Leading article

Action needed over bonfire threat

It is wrong at every level that, at a time of growing political tension across our divided society, the authorities are still having to respond to the construction of unauthorised and highly dangerous bonfires.

There can be no doubt that both loyalist and republicans have previously caused upheaval over the practice of piling up combustible materials in urban areas and setting them alight without regard to health and safety considerations.

It is equally clear that the latest issues can be directly linked to attempts by loyalist extremists to engineer confrontations over their opposition to the introduction of an Irish Sea border as a direct result of the DUP-endorsed Brexit debacle.

Reports have indicated that bonfires which were already intimidating have actually been increased in size, in some places involving the entirely illegal use of large amounts of tyres with completely unacceptable environmental consequences.

Some have been deliberately located in flashpoint districts, in one case within touching distance of a Belfast peace line where associated acts of intimidation have followed.

A threatening pyre has actually been built beside a main fire station, on the site of a former primary school in Newtownards, Co Down, without any permission from educational officials.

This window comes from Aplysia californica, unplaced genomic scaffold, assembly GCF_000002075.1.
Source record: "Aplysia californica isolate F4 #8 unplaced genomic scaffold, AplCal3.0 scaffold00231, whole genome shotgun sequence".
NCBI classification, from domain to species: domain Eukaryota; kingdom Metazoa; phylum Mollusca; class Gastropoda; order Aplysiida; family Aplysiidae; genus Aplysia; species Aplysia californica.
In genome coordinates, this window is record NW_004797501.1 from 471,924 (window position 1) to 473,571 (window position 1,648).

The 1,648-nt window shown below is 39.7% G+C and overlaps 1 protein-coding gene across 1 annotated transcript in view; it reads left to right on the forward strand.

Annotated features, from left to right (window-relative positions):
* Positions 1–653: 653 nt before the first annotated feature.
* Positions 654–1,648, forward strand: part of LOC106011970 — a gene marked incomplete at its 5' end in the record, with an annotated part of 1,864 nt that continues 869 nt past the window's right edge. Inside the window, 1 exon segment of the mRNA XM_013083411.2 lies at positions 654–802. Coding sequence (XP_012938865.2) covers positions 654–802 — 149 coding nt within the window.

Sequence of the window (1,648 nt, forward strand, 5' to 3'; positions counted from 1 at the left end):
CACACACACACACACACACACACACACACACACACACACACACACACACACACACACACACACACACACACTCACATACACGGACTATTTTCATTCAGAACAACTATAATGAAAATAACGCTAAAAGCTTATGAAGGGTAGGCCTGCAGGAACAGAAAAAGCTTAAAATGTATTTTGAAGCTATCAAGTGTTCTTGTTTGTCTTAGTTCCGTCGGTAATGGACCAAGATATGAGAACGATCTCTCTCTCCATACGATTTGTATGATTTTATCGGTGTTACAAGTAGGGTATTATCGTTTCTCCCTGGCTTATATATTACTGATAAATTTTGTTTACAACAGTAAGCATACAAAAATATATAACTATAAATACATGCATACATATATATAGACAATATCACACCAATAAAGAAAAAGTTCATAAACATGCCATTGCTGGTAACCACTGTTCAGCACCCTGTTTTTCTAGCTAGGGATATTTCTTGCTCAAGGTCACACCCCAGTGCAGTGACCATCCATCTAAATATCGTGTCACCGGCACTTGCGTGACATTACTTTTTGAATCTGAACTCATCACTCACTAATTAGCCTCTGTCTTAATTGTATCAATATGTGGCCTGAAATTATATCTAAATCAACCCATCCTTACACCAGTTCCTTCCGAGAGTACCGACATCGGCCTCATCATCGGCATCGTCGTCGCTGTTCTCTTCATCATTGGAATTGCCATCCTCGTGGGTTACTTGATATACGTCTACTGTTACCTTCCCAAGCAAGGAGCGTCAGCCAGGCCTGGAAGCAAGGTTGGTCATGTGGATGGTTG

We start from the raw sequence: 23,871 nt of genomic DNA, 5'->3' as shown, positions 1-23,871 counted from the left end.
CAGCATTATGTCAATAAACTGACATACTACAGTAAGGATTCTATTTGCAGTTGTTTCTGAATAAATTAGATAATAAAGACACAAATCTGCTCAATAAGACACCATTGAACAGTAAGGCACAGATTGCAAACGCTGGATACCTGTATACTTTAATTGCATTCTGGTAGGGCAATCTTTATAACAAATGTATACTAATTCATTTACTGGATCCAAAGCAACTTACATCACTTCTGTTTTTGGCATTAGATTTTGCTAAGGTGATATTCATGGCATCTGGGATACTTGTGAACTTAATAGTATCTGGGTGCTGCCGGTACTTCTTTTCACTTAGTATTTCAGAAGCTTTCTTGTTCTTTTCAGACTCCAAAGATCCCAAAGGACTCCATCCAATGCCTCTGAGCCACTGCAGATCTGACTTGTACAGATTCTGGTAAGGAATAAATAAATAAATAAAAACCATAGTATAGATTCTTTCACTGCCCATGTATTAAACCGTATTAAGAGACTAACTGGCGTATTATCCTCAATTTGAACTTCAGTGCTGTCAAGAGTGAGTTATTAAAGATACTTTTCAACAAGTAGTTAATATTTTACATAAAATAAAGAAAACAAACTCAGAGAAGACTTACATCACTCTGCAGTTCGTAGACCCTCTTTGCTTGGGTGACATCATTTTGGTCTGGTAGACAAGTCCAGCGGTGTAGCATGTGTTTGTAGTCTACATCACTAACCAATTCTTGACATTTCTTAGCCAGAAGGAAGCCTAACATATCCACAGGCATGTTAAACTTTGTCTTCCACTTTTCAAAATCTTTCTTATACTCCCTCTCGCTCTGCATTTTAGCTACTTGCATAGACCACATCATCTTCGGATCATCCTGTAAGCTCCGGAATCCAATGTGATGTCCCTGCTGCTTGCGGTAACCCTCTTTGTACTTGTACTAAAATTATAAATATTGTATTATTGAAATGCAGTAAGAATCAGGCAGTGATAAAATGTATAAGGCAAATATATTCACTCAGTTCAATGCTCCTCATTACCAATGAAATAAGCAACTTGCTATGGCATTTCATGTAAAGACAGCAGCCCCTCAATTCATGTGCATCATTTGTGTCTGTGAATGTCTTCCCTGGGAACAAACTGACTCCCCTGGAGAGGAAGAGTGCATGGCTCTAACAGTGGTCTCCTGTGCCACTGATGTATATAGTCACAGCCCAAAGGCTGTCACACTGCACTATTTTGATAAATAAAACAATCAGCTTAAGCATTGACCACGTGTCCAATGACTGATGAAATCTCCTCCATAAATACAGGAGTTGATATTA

Loyalists have insisted that it has been placed there for some years during the July 12 period, and has bizarrely been given some form of civic grants, but have failed to explain why it could not be moved to a safer spot elsewhere.

There is no attempt to undermine loyalist culture but there are deep concerns that emergency tenders may have to kept away from their normal base on the most pressurised night of the year, with consequent grave risks not just to property but also to life.

The idea that a fire station might have to be boarded up because of an organised blaze in the middle of a large town must surely alarm politicians from all parties.

There will be relief that one perilous bonfire which was illegally placed on a cycle path was removed in east Belfast in the early hours of yesterday, and there will be a firm expectation that similar actions will be taken elsewhere to protect homes and reduce the risk of sectarian disturbances.

If there is the slightest uncertainty about the powers which are required for such interventions, it is obvious that new legislation is required at Stormont without further delay.

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Leading article